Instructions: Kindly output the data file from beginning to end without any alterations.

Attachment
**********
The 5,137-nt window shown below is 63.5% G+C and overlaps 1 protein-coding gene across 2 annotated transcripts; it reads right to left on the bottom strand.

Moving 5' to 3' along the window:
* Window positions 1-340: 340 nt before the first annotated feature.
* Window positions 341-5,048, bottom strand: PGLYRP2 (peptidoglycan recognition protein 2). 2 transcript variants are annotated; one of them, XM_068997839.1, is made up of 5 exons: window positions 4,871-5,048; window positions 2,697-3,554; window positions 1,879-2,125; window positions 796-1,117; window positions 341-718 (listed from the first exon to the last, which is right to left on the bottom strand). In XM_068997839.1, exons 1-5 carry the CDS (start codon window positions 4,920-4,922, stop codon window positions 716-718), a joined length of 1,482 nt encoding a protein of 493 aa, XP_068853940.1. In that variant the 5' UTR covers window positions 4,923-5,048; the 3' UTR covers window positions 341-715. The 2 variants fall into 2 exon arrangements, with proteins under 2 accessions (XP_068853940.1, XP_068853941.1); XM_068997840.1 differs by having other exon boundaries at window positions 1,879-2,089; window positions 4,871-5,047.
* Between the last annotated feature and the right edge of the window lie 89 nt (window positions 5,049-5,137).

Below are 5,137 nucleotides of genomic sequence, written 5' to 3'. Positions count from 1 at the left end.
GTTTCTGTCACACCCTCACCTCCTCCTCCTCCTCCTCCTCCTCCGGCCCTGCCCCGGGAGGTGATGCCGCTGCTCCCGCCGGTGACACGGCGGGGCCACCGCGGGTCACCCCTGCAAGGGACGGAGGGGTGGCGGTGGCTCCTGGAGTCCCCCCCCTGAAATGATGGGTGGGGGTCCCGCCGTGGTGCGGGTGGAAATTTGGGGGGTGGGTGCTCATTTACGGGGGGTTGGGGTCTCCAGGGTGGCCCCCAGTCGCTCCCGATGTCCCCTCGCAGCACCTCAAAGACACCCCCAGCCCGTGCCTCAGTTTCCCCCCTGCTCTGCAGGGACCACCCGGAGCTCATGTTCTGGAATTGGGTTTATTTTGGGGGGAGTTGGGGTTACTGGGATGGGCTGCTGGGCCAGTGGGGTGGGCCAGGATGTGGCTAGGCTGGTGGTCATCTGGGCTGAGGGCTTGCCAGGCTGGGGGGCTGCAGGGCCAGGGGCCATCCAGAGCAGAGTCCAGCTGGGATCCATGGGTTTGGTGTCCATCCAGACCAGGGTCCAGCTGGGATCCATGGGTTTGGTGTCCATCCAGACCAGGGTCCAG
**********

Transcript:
The 5,137-nt window shown below is 63.5% G+C and overlaps 1 protein-coding gene across 2 annotated transcripts; it reads right to left on the bottom strand.

Moving 5' to 3' along the window:
* Window positions 1-340: 340 nt before the first annotated feature.
* Window positions 341-5,048, bottom strand: PGLYRP2 (peptidoglycan recognition protein 2). 2 transcript variants are annotated; one of them, XM_068997839.1, is made up of 5 exons: window positions 4,871-5,048; window positions 2,697-3,554; window positions 1,879-2,125; window positions 796-1,117; window positions 341-718 (listed from the first exon to the last, which is right to left on the bottom strand). In XM_068997839.1, exons 1-5 carry the CDS (start codon window positions 4,920-4,922, stop codon window positions 716-718), a joined length of 1,482 nt encoding a protein of 493 aa, XP_068853940.1. In that variant the 5' UTR covers window positions 4,923-5,048; the 3' UTR covers window positions 341-715. The 2 variants fall into 2 exon arrangements, with proteins under 2 accessions (XP_068853940.1, XP_068853941.1); XM_068997840.1 differs by having other exon boundaries at window positions 1,879-2,089; window positions 4,871-5,047.
* Between the last annotated feature and the right edge of the window lie 89 nt (window positions 5,049-5,137).

Below are 5,137 nucleotides of genomic sequence, written 5' to 3'. Positions count from 1 at the left end.
GTTTCTGTCACACCCTCACCTCCTCCTCCTCCTCCTCCTCCTCCGGCCCTGCCCCGGGAGGTGATGCCGCTGCTCCCGCCGGTGACACGGCGGGGCCACCGCGGGTCACCCCTGCAAGGGACGGAGGGGTGGCGGTGGCTCCTGGAGTCCCCCCCCTGAAATGATGGGTGGGGGTCCCGCCGTGGTGCGGGTGGAAATTTGGGGGGTGGGTGCTCATTTACGGGGGGTTGGGGTCTCCAGGGTGGCCCCCAGTCGCTCCCGATGTCCCCTCGCAGCACCTCAAAGACACCCCCAGCCCGTGCCTCAGTTTCCCCCCTGCTCTGCAGGGACCACCCGGAGCTCATGTTCTGGAATTGGGTTTATTTTGGGGGGAGTTGGGGTTACTGGGATGGGCTGCTGGGCCAGTGGGGTGGGCCAGGATGTGGCTAGGCTGGTGGTCATCTGGGCTGAGGGCTTGCCAGGCTGGGGGGCTGCAGGGCCAGGGGCCATCCAGAGCAGAGTCCAGCTGGGATCCATGGGTTTGGTGTCCATCCAGACCAGGGTCCAGCTGGGATCCATGGGTTTGGTGTCCATCCAGACCAGGGTCCAG